Thursday, July 23, 2009

UPS and Irrational Exuberance

The fundamental good news today is that new unemployment claims, both with and without seasonal adjustment, are trending down--though they are at high levels, and the very low workweek suggests another 'jobless recovery' could well await us.

The bad news from a stock standpoint is that UPS had an in-line (and poor) quarterly earnings report and guided down for Q3- yet the stock is surging with the market. First, from Calculated Risk re the conference call:

UPS executives went on to say (paraphrasing) that 1) trends in July have shown no improvement to date, 2) don’t have any confidence that trends or volumes will improve materially in Q3, 3) economy sitting here at this bottom. (Emph. added)

Second, from Reuters:

The company anticipates third-quarter earnings per share of 45 cents to 55 cents, versus the analyst view of 59 cents.

"Declines in both our domestic and international businesses appear to be stabilizing, but volumes will remain significantly below last year's levels," Chief Financial Officer Kurt Kuehn said in a statement.

Why is this stock up? What "long" institutional investor truly is happy about such a "down" guidance?

On the other hand, one of EBR's favorites, McDonald's, reported an in-line quarter, showed growth everywhere worldwide, lowered no estimates, and is down 4% today. MCD now sells for under 15 times 2009 estimated earnings, yields a bit over 3.5%, and sells for about 14 times next year's estimated earnings. UPS now sells for about 23 X this year's prior earnings estimate--which P/E will rise given the guidance down for the current quarter. Who could even guess about 2010 earnings for UPS. UPS yields a bit under MCD's yield.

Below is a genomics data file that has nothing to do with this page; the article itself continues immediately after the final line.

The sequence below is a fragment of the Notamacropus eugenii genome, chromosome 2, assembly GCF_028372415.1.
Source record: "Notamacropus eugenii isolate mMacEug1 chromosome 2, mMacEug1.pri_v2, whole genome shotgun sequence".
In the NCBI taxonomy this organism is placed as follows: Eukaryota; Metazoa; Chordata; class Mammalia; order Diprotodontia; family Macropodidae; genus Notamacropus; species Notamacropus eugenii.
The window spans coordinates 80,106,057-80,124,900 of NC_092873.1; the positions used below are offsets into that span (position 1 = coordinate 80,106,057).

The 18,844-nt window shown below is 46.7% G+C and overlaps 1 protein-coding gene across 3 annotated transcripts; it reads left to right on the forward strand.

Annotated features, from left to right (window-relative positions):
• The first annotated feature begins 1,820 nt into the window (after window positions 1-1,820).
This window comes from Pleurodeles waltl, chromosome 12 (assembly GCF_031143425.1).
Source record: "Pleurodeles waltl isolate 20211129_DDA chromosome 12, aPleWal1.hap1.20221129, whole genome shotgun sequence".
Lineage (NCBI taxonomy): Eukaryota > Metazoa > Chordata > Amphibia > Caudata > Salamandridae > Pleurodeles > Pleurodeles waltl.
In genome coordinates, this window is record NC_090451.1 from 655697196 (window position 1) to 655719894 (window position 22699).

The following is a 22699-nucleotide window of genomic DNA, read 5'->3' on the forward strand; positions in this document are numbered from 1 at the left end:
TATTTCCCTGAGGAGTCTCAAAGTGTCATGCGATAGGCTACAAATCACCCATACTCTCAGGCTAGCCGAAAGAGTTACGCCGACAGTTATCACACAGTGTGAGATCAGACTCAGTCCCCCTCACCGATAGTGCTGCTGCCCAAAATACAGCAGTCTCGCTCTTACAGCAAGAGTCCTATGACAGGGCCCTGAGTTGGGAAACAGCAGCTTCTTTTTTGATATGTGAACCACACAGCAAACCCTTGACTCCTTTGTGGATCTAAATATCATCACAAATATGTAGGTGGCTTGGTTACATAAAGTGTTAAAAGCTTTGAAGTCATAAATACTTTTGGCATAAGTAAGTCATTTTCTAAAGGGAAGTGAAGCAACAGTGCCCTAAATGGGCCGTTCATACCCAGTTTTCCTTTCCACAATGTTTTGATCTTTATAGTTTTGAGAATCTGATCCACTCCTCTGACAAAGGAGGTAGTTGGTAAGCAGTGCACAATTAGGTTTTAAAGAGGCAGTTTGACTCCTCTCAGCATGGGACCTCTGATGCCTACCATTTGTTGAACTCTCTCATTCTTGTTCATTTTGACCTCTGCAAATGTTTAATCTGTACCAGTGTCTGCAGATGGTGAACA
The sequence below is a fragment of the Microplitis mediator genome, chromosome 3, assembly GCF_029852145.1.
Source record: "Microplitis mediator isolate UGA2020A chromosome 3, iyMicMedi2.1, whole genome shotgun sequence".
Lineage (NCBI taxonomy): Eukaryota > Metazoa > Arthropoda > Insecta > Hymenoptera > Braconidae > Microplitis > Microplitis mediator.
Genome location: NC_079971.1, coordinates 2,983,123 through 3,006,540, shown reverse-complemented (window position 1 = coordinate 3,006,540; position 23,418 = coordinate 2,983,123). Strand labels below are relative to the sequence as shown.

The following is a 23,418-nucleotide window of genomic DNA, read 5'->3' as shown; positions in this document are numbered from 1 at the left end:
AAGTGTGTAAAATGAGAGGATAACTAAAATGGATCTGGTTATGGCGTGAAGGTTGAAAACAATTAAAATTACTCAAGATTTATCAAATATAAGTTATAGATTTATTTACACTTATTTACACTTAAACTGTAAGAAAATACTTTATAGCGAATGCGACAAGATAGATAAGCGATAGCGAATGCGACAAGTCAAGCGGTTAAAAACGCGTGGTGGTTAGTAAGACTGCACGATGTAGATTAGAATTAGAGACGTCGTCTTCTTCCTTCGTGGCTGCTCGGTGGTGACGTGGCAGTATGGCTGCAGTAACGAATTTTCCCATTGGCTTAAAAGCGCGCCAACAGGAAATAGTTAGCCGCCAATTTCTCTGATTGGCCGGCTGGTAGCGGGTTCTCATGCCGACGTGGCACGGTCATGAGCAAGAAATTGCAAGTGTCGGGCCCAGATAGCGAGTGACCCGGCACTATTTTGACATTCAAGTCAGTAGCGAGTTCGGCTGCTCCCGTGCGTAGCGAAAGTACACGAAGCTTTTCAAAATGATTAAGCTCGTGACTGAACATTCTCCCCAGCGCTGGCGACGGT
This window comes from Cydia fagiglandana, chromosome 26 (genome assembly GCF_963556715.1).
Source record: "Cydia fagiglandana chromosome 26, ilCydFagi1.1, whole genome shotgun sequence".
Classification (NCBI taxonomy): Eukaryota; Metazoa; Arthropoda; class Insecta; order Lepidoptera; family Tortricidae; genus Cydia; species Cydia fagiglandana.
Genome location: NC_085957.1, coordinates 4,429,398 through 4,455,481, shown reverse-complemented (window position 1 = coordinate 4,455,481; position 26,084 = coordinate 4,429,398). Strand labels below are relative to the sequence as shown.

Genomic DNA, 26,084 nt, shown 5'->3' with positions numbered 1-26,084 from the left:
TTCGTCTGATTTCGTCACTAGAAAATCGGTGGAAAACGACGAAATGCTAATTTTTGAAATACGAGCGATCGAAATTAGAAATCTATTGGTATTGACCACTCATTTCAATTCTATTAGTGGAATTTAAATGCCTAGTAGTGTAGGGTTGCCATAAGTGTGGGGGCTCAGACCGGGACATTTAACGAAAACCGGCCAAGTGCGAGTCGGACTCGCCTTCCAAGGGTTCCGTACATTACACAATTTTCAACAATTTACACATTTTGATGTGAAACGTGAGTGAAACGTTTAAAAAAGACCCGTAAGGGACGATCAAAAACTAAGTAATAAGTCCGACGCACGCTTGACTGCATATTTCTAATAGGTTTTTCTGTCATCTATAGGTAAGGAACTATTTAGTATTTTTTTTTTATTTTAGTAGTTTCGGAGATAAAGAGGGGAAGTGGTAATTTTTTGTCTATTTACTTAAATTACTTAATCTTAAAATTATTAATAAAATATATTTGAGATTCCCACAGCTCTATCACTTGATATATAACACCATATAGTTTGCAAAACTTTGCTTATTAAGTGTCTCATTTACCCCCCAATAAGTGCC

Click HERE for the McDonald's earnings release.

My conclusion: McDonald's is a better buy than it was yesterday. The stock market as a whole, however, is a worse buy. Cyclicals like Eaton and UPS keep going up even as they guide earnings lower and see no imminent business upturn, whereas "good guys" far away from credit bubbles such as MCD, Wal-Mart and Northern Trust can't get out of their own way.

This is a very speculative stock market. It would be a better sign of economic vigor if the speculation were occurring years into an economic up-cycle.

Copyright (C) Long Lake LLC 2009

Copyright (C) Long Lake LLC

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